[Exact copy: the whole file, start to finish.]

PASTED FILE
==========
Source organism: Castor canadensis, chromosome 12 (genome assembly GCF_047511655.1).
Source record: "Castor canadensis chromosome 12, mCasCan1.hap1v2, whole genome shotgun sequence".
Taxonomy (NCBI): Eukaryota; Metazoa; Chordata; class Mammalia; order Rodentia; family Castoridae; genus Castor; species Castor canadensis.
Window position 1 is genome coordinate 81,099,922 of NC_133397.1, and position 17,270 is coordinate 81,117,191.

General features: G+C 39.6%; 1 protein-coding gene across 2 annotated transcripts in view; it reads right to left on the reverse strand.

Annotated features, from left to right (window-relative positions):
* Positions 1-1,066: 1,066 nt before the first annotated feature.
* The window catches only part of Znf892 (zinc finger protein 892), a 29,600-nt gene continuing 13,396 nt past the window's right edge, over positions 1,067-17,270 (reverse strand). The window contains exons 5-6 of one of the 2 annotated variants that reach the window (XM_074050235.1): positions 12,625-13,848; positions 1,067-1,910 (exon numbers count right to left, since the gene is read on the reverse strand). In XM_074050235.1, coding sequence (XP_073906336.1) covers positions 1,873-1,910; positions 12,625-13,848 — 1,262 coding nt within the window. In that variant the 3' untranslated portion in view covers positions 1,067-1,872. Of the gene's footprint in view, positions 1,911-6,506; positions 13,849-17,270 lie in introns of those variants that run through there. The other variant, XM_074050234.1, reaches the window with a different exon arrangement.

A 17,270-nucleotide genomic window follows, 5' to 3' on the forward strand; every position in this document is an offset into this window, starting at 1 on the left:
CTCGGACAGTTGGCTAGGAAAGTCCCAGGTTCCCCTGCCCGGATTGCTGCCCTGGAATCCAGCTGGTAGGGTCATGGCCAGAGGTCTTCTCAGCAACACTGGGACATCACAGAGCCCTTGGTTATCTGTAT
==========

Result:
Source organism: Castor canadensis, chromosome 12 (genome assembly GCF_047511655.1).
Source record: "Castor canadensis chromosome 12, mCasCan1.hap1v2, whole genome shotgun sequence".
Taxonomy (NCBI): Eukaryota; Metazoa; Chordata; class Mammalia; order Rodentia; family Castoridae; genus Castor; species Castor canadensis.
Window position 1 is genome coordinate 81,099,922 of NC_133397.1, and position 17,270 is coordinate 81,117,191.

General features: G+C 39.6%; 1 protein-coding gene across 2 annotated transcripts in view; it reads right to left on the reverse strand.

Annotated features, from left to right (window-relative positions):
* Positions 1-1,066: 1,066 nt before the first annotated feature.
* The window catches only part of Znf892 (zinc finger protein 892), a 29,600-nt gene continuing 13,396 nt past the window's right edge, over positions 1,067-17,270 (reverse strand). The window contains exons 5-6 of one of the 2 annotated variants that reach the window (XM_074050235.1): positions 12,625-13,848; positions 1,067-1,910 (exon numbers count right to left, since the gene is read on the reverse strand). In XM_074050235.1, coding sequence (XP_073906336.1) covers positions 1,873-1,910; positions 12,625-13,848 — 1,262 coding nt within the window. In that variant the 3' untranslated portion in view covers positions 1,067-1,872. Of the gene's footprint in view, positions 1,911-6,506; positions 13,849-17,270 lie in introns of those variants that run through there. The other variant, XM_074050234.1, reaches the window with a different exon arrangement.

A 17,270-nucleotide genomic window follows, 5' to 3' on the forward strand; every position in this document is an offset into this window, starting at 1 on the left:
CTCGGACAGTTGGCTAGGAAAGTCCCAGGTTCCCCTGCCCGGATTGCTGCCCTGGAATCCAGCTGGTAGGGTCATGGCCAGAGGTCTTCTCAGCAACACTGGGACATCACAGAGCCCTTGGTTATCTGTAT